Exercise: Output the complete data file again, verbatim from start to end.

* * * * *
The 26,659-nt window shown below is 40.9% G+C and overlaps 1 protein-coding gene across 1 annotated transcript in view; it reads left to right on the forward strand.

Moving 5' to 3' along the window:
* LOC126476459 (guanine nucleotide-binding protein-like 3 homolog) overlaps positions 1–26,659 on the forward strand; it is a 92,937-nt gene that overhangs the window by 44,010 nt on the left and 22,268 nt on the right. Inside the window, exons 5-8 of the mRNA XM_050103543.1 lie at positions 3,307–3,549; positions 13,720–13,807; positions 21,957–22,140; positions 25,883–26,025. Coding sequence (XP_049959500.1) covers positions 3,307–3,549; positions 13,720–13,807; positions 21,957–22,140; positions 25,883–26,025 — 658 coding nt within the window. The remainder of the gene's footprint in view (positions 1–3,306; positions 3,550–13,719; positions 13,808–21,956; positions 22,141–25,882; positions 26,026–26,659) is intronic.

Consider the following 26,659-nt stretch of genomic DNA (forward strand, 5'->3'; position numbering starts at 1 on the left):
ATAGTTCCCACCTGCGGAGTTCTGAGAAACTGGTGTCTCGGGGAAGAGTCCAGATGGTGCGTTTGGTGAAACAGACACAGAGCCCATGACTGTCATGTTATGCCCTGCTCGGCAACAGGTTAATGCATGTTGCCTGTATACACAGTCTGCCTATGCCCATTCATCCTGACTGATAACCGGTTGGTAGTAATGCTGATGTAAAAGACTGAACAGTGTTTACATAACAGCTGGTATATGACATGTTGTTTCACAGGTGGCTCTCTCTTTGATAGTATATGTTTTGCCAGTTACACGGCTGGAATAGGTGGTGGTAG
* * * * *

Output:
The 26,659-nt window shown below is 40.9% G+C and overlaps 1 protein-coding gene across 1 annotated transcript in view; it reads left to right on the forward strand.

Moving 5' to 3' along the window:
* LOC126476459 (guanine nucleotide-binding protein-like 3 homolog) overlaps positions 1–26,659 on the forward strand; it is a 92,937-nt gene that overhangs the window by 44,010 nt on the left and 22,268 nt on the right. Inside the window, exons 5-8 of the mRNA XM_050103543.1 lie at positions 3,307–3,549; positions 13,720–13,807; positions 21,957–22,140; positions 25,883–26,025. Coding sequence (XP_049959500.1) covers positions 3,307–3,549; positions 13,720–13,807; positions 21,957–22,140; positions 25,883–26,025 — 658 coding nt within the window. The remainder of the gene's footprint in view (positions 1–3,306; positions 3,550–13,719; positions 13,808–21,956; positions 22,141–25,882; positions 26,026–26,659) is intronic.

Consider the following 26,659-nt stretch of genomic DNA (forward strand, 5'->3'; position numbering starts at 1 on the left):
ATAGTTCCCACCTGCGGAGTTCTGAGAAACTGGTGTCTCGGGGAAGAGTCCAGATGGTGCGTTTGGTGAAACAGACACAGAGCCCATGACTGTCATGTTATGCCCTGCTCGGCAACAGGTTAATGCATGTTGCCTGTATACACAGTCTGCCTATGCCCATTCATCCTGACTGATAACCGGTTGGTAGTAATGCTGATGTAAAAGACTGAACAGTGTTTACATAACAGCTGGTATATGACATGTTGTTTCACAGGTGGCTCTCTCTTTGATAGTATATGTTTTGCCAGTTACACGGCTGGAATAGGTGGTGGTAG